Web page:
Mondayâ€™s resignation of Seth Frotman, the Consumer Financial Protection Bureauâ€™s student loan ombudsman, should be a scandal of the first order. In an incendiary letter, Frotman claims the bureauâ€™s political appointees are â€śundercutting enforcement of the law,â€ť ending effective oversight of the student loan industry. He alleges â€ścurrent leadershipâ€ť suppressed a staff report documenting â€śthe nationâ€™s largest banks were ripping off students on campuses across the country by saddling them with legally dubious account fees.â€ť
But donâ€™t expect the Trump administration to care. This is exactly what it wants.
Itâ€™s not exactly news to report that the CFPB is no longer working on behalf of the millions of Americans it was set up to protect. Ever since President Donald Trump installed his Office of Management and Budget head Mick Mulvaney - a longtime foe of the agency - as acting director, the CFPB has either stopped or downsized investigations into all sorts of financial-sector misbehavior, ranging from payday loans to discriminatory auto lending policies. Almost no one expects things to change if, as expected, the full Senate approves Kathy Kraninger as the CFPBâ€™s new director. Kraninger has next-to-no background in consumer advocacy or law; she is instead mainly distinguished by her pedigree as a good Republican soldier, helping carry out the Trump administrationâ€™s policy of separating migrant children from their parents at the U.S. border.
Americans owe $1.5 trillion in student loans, more than double the $600 billion in outstanding debt of a decade ago. Analysts say all this money owed is causing people to put aside less for retirement and making it harder for those with student debt to buy homes. Yet the Trump administration seems intent on making sure this money continues to flow unimpeded from the wallets of consumers to the never-sated pockets of the financial services and business sectors. In its article about Frotmanâ€™s resignation, The Washington Post reports that CFPB staffers discovered a number of banks were sticking college students with excessive fees on debit cards after an earlier crackdown on such unjustified charges on credit cards. But the law governing the annual report requires only that the CFPB issue its findings on credit cards, and Mulvaney prevented publication of the findings on debit cards.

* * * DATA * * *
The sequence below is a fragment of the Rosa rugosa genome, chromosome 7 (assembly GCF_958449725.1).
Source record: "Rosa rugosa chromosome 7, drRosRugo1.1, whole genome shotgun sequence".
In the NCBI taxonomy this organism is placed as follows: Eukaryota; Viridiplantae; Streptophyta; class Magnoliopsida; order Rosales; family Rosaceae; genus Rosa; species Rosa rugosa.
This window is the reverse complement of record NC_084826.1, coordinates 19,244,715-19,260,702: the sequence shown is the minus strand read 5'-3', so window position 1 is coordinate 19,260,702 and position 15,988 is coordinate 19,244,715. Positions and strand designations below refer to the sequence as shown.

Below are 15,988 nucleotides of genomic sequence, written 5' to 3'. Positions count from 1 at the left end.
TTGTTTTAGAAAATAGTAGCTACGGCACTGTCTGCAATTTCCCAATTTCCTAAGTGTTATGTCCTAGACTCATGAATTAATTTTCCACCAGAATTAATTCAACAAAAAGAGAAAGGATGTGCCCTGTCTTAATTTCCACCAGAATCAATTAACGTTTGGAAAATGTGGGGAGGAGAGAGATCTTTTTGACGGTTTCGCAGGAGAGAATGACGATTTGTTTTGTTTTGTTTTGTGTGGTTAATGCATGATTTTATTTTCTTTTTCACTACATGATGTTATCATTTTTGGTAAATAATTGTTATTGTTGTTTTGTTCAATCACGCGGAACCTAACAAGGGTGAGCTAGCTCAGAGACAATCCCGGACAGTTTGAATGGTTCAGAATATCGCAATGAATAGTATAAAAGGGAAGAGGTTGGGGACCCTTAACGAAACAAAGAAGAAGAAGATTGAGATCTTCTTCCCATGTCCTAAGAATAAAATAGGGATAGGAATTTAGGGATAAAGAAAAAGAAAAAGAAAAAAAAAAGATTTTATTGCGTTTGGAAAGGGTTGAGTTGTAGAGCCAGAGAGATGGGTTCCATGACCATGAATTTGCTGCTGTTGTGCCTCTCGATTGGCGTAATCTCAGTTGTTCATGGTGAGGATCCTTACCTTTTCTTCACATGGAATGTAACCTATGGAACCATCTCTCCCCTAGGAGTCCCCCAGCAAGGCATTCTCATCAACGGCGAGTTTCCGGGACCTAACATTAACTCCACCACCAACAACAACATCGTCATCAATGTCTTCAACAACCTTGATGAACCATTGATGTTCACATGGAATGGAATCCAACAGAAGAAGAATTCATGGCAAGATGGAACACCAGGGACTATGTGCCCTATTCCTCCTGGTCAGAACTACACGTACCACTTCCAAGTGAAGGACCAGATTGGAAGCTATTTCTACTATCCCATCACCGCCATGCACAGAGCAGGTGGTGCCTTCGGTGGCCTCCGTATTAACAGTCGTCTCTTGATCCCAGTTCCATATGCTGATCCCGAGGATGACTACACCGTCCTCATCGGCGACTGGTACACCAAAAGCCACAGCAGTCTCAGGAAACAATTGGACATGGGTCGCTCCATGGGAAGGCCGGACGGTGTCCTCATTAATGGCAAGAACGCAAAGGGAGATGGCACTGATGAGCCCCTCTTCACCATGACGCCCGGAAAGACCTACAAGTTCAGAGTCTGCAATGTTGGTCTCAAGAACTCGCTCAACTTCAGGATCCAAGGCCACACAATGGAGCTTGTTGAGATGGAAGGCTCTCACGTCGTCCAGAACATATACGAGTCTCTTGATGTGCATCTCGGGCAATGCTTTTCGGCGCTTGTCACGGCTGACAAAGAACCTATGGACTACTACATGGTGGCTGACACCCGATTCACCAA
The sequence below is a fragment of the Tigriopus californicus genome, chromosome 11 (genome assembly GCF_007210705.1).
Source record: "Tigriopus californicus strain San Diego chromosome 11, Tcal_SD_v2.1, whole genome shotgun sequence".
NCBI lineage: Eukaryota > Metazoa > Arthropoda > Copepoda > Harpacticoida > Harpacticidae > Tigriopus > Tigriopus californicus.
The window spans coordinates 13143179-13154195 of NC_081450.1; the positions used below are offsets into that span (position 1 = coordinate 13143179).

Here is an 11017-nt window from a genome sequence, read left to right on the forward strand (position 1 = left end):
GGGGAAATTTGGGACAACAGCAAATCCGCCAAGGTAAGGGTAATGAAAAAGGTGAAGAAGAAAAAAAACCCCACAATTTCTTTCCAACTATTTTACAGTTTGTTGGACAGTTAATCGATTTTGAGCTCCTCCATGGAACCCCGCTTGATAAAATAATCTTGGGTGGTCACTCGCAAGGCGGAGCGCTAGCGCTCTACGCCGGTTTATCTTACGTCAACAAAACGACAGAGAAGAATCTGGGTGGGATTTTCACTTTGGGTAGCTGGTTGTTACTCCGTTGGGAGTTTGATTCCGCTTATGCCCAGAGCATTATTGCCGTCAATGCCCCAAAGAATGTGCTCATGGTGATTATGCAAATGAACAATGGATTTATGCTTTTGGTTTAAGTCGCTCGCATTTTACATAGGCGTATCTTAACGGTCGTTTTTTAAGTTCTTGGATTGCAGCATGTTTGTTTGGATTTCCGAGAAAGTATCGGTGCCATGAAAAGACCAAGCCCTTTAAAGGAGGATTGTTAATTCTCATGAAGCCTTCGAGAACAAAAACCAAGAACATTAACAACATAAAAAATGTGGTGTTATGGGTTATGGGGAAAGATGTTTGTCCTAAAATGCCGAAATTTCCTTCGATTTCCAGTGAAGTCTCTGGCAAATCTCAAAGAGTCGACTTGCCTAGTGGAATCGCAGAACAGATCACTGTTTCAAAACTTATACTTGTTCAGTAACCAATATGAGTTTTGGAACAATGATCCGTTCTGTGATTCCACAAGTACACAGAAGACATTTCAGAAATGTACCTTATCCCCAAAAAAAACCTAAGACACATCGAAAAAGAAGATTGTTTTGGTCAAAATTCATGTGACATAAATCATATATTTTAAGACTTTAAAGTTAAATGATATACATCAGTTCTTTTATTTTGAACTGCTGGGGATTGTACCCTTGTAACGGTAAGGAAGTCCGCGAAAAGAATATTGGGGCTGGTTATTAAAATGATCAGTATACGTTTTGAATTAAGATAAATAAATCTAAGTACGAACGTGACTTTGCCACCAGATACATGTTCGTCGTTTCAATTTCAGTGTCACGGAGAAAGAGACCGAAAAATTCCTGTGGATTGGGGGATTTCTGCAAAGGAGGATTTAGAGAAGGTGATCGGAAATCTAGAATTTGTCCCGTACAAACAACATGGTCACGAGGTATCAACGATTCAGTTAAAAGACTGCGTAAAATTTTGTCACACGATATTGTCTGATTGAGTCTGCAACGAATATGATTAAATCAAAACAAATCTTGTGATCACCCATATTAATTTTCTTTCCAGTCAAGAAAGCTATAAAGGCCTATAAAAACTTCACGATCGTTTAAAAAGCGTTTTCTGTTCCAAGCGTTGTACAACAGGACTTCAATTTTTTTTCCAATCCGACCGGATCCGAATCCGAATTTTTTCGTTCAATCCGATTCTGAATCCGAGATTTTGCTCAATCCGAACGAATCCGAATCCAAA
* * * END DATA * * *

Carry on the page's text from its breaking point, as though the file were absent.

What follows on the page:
The allegations contained in Frotmanâ€™s letter are just the tip of a large iceberg. At the Education Department, Secretary Betsy DeVos, who is seemingly surrounded by former lobbyists for the for-profit higher education sector, is in the process of enacting rules that will make it much more difficult for students to receive loan forgiveness when they claim they were defrauded by colleges and universities that made false claims about their offerings and job-placement rates. DeVosâ€™s department is also fighting attempts by a number of states to regulate the practices of companies seeking payment of federal student loans.
Back when Trump was running for president, he said he would put an end to business and financial interests running roughshod over the American people. Then he appointed a bevy of Wall Street insiders to his Cabinet and White House administrative positions, more than a few of whom had ethically troubled pasts.
If congressional Republicans were anything but cowardly Trump lap dogs, Frotmanâ€™s letter would set off a round of investigations.
Frotmanâ€™s letter is another entry for that rather long list. It is not even the most pressing of the matters against Trump and his administration. There is, however, something particularly heinous about allowing people who took on student loans and other debt to get through college to get victimized by the financial services sector. These bills, for the most part, were not acquired in the pursuit of transitory consumer goods. They are, instead, the result of an effort to better their own lives.
Helaine Olen is a contributor to the PostPartisan blog.